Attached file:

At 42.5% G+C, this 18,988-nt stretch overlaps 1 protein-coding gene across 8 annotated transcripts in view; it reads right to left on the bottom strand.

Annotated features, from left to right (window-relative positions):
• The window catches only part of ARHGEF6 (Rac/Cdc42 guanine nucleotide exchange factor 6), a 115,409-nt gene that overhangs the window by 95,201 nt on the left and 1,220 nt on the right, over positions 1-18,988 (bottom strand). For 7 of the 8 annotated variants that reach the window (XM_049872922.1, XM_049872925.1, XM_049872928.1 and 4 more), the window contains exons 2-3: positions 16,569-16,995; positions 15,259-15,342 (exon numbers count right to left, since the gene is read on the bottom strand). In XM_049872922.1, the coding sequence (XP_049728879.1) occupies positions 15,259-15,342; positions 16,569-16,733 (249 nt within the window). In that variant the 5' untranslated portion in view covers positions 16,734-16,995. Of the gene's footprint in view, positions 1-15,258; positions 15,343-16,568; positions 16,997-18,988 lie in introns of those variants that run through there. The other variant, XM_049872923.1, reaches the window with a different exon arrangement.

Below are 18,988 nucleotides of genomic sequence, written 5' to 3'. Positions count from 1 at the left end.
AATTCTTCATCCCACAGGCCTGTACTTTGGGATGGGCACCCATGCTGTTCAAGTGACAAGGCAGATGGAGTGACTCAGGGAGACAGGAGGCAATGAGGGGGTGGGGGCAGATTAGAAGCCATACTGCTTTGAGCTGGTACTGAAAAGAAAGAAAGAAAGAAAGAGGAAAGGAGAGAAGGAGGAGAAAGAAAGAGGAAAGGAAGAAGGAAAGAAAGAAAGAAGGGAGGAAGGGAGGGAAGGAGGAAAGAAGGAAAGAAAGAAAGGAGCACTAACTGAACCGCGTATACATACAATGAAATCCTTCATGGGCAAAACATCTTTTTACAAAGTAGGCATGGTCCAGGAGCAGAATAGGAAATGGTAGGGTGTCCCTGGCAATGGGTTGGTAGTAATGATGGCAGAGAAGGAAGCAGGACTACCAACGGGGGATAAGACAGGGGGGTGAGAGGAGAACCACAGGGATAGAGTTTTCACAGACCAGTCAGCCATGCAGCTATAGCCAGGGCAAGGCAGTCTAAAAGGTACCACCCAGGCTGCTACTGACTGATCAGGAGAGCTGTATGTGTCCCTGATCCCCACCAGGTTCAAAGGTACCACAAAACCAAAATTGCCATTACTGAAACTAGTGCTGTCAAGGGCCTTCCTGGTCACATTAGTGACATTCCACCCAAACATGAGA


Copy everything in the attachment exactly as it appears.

At 42.5% G+C, this 18,988-nt stretch overlaps 1 protein-coding gene across 8 annotated transcripts in view; it reads right to left on the bottom strand.

Annotated features, from left to right (window-relative positions):
• The window catches only part of ARHGEF6 (Rac/Cdc42 guanine nucleotide exchange factor 6), a 115,409-nt gene that overhangs the window by 95,201 nt on the left and 1,220 nt on the right, over positions 1-18,988 (bottom strand). For 7 of the 8 annotated variants that reach the window (XM_049872922.1, XM_049872925.1, XM_049872928.1 and 4 more), the window contains exons 2-3: positions 16,569-16,995; positions 15,259-15,342 (exon numbers count right to left, since the gene is read on the bottom strand). In XM_049872922.1, the coding sequence (XP_049728879.1) occupies positions 15,259-15,342; positions 16,569-16,733 (249 nt within the window). In that variant the 5' untranslated portion in view covers positions 16,734-16,995. Of the gene's footprint in view, positions 1-15,258; positions 15,343-16,568; positions 16,997-18,988 lie in introns of those variants that run through there. The other variant, XM_049872923.1, reaches the window with a different exon arrangement.

Below are 18,988 nucleotides of genomic sequence, written 5' to 3'. Positions count from 1 at the left end.
AATTCTTCATCCCACAGGCCTGTACTTTGGGATGGGCACCCATGCTGTTCAAGTGACAAGGCAGATGGAGTGACTCAGGGAGACAGGAGGCAATGAGGGGGTGGGGGCAGATTAGAAGCCATACTGCTTTGAGCTGGTACTGAAAAGAAAGAAAGAAAGAAAGAGGAAAGGAGAGAAGGAGGAGAAAGAAAGAGGAAAGGAAGAAGGAAAGAAAGAAAGAAGGGAGGAAGGGAGGGAAGGAGGAAAGAAGGAAAGAAAGAAAGGAGCACTAACTGAACCGCGTATACATACAATGAAATCCTTCATGGGCAAAACATCTTTTTACAAAGTAGGCATGGTCCAGGAGCAGAATAGGAAATGGTAGGGTGTCCCTGGCAATGGGTTGGTAGTAATGATGGCAGAGAAGGAAGCAGGACTACCAACGGGGGATAAGACAGGGGGGTGAGAGGAGAACCACAGGGATAGAGTTTTCACAGACCAGTCAGCCATGCAGCTATAGCCAGGGCAAGGCAGTCTAAAAGGTACCACCCAGGCTGCTACTGACTGATCAGGAGAGCTGTATGTGTCCCTGATCCCCACCAGGTTCAAAGGTACCACAAAACCAAAATTGCCATTACTGAAACTAGTGCTGTCAAGGGCCTTCCTGGTCACATTAGTGACATTCCACCCAAACATGAGA